I just could not leave it to its cruel fate, the fire. I picked this piece of Kiawe wood from the wood pile beside the fireplace at the Kuna Lodge and Restaurant. We went there for their terrific breakfast and view over Maui's great valley. As we waited to be seated I noticed the wood stacked beside the fireplace. When I investigated more closely I found this lovely piece of highly figured wood. I could not let it burn. I simply swiped it. Later I confessed to the hostess but when she learned that I would use it to make lovely rosettes on Ukuleles, I was forgiven.
Kiawe is kind of a junk tree on Maui. It grows in great profusion along the sea shore and on the dunes behind the beaches. It has nasty thorns and is apparently a really tough tree, I was told it was imported by the missionaries who hoped the thorns would keep the Hawaiians off the beaches and back at work. I don't know if that is true, and I am sure it did not work. But this is a lovely piece of wood that I am eager to cut into Rozette pieces.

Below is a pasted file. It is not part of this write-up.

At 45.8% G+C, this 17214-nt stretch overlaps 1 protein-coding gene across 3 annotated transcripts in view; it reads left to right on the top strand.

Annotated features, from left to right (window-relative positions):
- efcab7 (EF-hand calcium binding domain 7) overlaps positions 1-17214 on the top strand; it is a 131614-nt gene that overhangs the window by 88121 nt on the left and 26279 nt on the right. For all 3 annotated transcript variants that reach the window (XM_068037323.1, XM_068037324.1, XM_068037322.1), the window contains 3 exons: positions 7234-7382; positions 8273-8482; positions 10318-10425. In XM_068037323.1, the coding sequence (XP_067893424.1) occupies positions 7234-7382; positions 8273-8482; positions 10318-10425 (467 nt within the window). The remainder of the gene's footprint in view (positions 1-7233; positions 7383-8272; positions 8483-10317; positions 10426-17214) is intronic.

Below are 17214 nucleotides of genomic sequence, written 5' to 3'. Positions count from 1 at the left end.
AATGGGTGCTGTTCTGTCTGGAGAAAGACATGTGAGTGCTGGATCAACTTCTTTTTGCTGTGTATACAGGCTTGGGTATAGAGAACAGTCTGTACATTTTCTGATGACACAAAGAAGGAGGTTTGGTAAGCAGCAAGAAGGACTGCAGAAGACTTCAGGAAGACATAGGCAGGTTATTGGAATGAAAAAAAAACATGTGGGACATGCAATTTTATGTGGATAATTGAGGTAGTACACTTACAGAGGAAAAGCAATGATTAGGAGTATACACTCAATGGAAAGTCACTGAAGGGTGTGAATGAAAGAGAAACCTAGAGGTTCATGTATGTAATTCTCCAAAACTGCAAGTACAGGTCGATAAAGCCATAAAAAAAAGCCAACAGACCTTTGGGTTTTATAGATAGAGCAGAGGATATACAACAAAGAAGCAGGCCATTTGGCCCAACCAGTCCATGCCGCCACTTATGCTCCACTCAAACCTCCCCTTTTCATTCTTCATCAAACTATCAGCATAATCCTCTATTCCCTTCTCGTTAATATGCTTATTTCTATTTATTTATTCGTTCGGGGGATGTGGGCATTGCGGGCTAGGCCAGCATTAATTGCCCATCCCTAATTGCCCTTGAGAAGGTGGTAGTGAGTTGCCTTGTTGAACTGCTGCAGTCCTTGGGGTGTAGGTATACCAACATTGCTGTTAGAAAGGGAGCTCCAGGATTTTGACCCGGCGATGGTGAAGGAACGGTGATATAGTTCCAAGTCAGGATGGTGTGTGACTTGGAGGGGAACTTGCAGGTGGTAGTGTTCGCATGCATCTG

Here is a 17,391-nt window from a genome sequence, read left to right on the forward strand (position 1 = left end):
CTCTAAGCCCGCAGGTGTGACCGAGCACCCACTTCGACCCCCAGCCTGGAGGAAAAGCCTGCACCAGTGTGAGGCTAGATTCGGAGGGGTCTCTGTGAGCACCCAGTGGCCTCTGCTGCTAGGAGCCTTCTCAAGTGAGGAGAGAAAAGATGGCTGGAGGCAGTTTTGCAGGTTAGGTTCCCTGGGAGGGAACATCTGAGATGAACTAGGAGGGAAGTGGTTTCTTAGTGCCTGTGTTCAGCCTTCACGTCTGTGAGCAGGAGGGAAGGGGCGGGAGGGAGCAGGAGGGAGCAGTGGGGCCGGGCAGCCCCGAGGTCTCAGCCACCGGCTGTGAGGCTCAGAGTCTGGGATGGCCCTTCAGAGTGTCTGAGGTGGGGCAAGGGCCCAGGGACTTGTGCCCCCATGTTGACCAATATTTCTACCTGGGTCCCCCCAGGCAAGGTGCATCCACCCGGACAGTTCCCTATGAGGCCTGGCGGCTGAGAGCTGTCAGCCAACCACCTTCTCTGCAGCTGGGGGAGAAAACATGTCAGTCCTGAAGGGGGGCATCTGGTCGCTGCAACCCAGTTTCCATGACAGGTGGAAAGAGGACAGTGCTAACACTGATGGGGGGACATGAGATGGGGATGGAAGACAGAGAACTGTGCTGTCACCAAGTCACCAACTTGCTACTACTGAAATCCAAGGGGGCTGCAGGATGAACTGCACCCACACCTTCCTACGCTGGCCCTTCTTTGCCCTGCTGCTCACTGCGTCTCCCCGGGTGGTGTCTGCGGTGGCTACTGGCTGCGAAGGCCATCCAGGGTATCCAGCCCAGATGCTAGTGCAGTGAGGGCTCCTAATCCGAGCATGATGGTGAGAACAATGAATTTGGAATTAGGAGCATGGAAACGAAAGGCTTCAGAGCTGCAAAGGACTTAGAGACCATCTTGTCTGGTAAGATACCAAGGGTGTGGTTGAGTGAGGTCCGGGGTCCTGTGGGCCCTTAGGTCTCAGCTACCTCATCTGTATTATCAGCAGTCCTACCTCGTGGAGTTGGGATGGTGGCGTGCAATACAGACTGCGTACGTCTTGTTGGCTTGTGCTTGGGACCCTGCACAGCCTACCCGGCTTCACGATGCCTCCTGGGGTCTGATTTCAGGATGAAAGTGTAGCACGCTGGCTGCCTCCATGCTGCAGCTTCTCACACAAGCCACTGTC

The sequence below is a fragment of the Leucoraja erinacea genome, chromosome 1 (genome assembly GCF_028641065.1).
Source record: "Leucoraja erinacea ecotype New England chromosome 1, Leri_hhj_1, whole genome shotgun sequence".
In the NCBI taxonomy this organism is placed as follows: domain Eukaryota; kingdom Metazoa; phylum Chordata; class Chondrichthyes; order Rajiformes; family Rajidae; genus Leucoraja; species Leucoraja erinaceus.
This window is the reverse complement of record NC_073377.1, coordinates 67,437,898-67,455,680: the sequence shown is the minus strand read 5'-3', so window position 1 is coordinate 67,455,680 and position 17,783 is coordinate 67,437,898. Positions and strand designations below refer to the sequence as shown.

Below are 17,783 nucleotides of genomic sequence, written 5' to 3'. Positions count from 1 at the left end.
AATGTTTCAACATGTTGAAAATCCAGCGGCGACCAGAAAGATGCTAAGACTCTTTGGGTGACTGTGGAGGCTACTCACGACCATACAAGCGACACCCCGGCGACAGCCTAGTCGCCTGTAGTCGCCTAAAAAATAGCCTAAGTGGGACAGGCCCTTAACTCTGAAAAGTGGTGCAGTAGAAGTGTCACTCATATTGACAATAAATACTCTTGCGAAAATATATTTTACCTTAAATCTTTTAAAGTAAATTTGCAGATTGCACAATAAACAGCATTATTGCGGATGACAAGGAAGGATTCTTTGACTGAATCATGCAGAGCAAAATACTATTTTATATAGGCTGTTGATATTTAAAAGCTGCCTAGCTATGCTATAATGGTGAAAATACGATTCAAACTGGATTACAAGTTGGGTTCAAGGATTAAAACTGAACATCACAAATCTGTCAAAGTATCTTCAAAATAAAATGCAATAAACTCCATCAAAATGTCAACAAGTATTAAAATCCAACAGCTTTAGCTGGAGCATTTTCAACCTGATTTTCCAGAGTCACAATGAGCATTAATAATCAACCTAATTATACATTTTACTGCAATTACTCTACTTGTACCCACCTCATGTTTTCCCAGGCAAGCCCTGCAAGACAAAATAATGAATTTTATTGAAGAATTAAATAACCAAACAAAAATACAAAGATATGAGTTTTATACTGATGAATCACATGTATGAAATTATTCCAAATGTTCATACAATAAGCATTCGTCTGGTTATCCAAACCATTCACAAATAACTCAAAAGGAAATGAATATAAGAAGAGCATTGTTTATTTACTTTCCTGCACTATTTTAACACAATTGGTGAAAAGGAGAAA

Here is the grove of kiawe trees that front the little park between the Westin Kaanapali Resort buildings.
A close look at the trunk of a Kiawe tree. I suspect it could be good ukeulele wood. It is dark, dense and tough, but in this land of wondrous trees it is used for firewood.
The other morning Marya and I went out again on the great outriggers of the Maui Paddle Sports Co. We have enjoyed this 1 1/2 hour experience for many years now. We got within 40 feet of a huge humpback, and saw many others at a greater distance. It is always a thrill and our guides Michael and DelRay made it a delight. If you ever get to Maui, do this. We will do it again next week.